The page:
Verse > Anthologies > George Willis Cooke, ed. > The Poets of Transcendentalism: An Anthology
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George Willis Cooke, comp.  The Poets of Transcendentalism: An Anthology.  1903.
 
To R. W. E.
By Ellen Sturgis Hooper (1812–1848)
 
DRY lighted soul, the ray that shines in thee,
  Shot without reflex from primeval sun,
We twine the laurel for the victories
  Which thou on thought’s broad, bloodless field hast won.
 
Thou art the mountain where we climb to see        5
  The land our feet have trod this many a year.
Thou art the deep and crystal winter sky,
  Where noiseless, one by one, bright stars appear.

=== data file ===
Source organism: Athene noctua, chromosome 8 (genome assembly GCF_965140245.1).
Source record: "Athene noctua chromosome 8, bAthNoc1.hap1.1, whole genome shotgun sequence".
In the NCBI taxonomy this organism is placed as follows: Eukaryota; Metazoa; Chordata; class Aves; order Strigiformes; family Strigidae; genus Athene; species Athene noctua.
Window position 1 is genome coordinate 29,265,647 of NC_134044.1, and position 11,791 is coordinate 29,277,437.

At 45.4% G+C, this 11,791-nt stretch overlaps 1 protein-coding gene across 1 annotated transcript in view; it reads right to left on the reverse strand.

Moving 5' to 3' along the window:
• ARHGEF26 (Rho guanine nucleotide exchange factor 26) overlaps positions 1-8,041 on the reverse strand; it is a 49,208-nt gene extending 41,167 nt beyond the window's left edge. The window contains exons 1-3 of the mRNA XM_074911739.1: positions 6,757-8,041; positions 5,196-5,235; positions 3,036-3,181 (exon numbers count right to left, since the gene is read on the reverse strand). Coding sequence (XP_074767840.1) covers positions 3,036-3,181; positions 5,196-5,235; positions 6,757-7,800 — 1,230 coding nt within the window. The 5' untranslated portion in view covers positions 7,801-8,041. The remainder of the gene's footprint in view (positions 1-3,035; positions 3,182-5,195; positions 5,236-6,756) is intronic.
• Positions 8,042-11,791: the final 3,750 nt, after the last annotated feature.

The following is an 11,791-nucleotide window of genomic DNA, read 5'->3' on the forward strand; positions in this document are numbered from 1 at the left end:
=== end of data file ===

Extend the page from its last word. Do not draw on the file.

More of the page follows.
It may be Bacchus, at thy birth, forgot
  That drop from out the purple grape to press        10
Which is his gift to man, and so thy blood
  Doth miss the heat which ofttimes breeds excess.
 
But, all more surely do we turn to thee
  When the day’s heat and blinding dust are o’er,
And cool our souls in thy refreshing air,        15
  And find the peace which we had lost before.
 
 
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